Panel Paper: From Work Support to Work Motivator: Child Care Subsidies and Caseworker Discretion in the Post-Welfare Reform Era

Thursday, November 6, 2014 : 8:30 AM
Santa Ana (Convention Center)

*Names in bold indicate Presenter

Linda Houser, Widener University, Sanford Schram, Hunter College, Joe Soss, University of Minnesota and Richard C. Fording, University of Alabama
Work requirements for the Temporary Assistance for Needy Families (TANF) program have made access to child care a priority for the single mothers who compose the majority of recipients. Consequently, in 2009, 17 percent of all state and federal TANF dollars went toward child care, almost twice that spent on other “work-related activities and supports” (Pavetti 2011). Still, policy effects can be fully understood only by examining how services are delivered to clients, in this case by TANF caseworkers. As part of a larger mixed-methods study of welfare reform in Florida, we conducted surveys of caseworkers across the state of Florida, as well as semistructured field interviews with more than 50 welfare transition caseworkers in four purposively selected regions. We received 143 surveys (for a response rate of roughly fifty percent) and conducted field interviews both individually and in small groups.

      Consistent with Lipsky’s emphasis on worker decisions as concrete manifestations of policy intentions, we find that caseworkers’ interpretations of the priorities of TANF have substantial influence over decision making regarding the use and withdrawal of child care subsidies. Survey evidence suggests that there is substantial variation between caseworkers in their views of child care problems as “good cause” for violations of work expectations and that these views are related to decisions about applying sanctions for noncompliance with welfare-to-work contracts. Interview evidence suggests that caseworkers control whether clients receive subsidies for child care and that their ability to turn subsidies “on or off” is widely viewed, and often used, as a tool for securing clients’ attention and compliance. Subsidies are also used, however, to cushion the effects of transitioning from welfare receipt to paid employment.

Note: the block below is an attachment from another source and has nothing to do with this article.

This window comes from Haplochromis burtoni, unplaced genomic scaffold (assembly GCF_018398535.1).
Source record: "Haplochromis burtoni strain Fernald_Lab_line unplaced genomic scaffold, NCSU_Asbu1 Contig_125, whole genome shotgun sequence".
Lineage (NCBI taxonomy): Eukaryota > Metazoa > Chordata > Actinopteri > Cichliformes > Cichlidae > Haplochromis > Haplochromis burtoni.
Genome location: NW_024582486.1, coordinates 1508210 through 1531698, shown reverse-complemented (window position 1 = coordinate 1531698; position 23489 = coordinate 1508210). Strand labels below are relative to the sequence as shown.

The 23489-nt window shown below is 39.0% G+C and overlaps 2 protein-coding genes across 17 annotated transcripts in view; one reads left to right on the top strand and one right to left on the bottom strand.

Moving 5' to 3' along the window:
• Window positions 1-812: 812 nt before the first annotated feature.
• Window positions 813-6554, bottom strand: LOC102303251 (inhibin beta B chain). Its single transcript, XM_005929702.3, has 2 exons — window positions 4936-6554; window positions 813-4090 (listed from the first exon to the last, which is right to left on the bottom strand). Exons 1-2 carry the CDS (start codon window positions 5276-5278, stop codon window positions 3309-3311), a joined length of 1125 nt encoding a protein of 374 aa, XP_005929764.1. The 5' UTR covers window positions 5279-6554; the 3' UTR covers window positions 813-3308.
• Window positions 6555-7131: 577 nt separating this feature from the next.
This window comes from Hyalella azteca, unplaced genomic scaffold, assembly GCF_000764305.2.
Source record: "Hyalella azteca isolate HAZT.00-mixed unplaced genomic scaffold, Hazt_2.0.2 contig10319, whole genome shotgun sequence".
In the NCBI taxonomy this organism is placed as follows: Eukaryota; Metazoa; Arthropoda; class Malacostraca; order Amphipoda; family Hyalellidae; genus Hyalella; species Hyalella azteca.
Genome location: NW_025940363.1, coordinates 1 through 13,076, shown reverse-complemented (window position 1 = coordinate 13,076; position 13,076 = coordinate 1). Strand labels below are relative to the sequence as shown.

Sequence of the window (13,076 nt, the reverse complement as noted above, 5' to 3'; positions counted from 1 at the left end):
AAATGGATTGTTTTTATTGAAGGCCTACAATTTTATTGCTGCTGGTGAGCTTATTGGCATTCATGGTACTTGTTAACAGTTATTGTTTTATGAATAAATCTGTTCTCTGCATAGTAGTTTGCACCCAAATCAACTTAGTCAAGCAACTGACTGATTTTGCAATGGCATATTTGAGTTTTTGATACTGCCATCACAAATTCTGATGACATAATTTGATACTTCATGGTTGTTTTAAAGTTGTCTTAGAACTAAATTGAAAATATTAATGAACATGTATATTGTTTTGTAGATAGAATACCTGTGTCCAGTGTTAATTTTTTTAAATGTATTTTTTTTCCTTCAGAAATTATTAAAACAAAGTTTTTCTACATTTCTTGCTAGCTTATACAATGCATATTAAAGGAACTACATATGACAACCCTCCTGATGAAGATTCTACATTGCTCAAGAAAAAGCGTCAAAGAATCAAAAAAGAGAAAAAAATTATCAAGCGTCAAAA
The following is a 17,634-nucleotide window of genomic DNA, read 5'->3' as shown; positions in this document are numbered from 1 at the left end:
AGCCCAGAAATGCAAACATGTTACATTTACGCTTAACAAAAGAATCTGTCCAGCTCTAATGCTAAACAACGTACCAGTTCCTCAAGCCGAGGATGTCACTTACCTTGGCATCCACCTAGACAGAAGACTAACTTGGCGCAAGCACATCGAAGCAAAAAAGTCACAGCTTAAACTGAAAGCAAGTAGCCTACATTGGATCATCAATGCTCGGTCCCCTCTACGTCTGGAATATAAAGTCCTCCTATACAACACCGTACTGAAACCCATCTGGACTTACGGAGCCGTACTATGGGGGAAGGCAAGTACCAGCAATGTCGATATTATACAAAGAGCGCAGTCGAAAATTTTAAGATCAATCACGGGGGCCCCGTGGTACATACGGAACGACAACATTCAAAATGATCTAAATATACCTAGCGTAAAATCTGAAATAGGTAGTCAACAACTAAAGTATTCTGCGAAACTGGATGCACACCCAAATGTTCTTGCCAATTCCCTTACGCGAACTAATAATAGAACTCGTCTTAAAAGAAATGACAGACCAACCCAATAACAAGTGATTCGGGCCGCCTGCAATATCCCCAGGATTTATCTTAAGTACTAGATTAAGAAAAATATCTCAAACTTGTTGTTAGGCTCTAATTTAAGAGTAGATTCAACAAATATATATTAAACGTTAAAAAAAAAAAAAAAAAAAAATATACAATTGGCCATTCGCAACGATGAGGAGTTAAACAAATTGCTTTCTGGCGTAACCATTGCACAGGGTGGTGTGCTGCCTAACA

Our research uncovers important ways that caseworkers perceive and use care-related benefits as tools in the pursuit of both client and policy goals. In a heavily devolved workforce system characterized by rigorous enforcement of compliance at multiple levels, caseworkers’ efforts to interpret and apply policy priorities pertaining to the use and withdrawal of child care subsidies work at times to the disadvantage of clients. Overall, we uncovered greater variation in policy interpretation and application at the level of the caseworker than at the regional level. Interestingly, however, it is this very process of regional devolution that allows for the entrée of a variety of organizations, as well as a variety of individual actors, into the TANF implementation arena. Our findings suggest a need both for greater policy oversight and for enhanced training and professional development opportunities for caseworkers. On a broader scale, there may be grounds for questioning the narrow focus on workforce participation as the primary, if not the only, goal of TANF.

     Results from the survey have not been presented at a conference or published. Results from the interview portion of this research were presented at the Annual Meeting of the Society for Social Work and Social Research and will be published in May 2014 in Women, Politics, and Policy.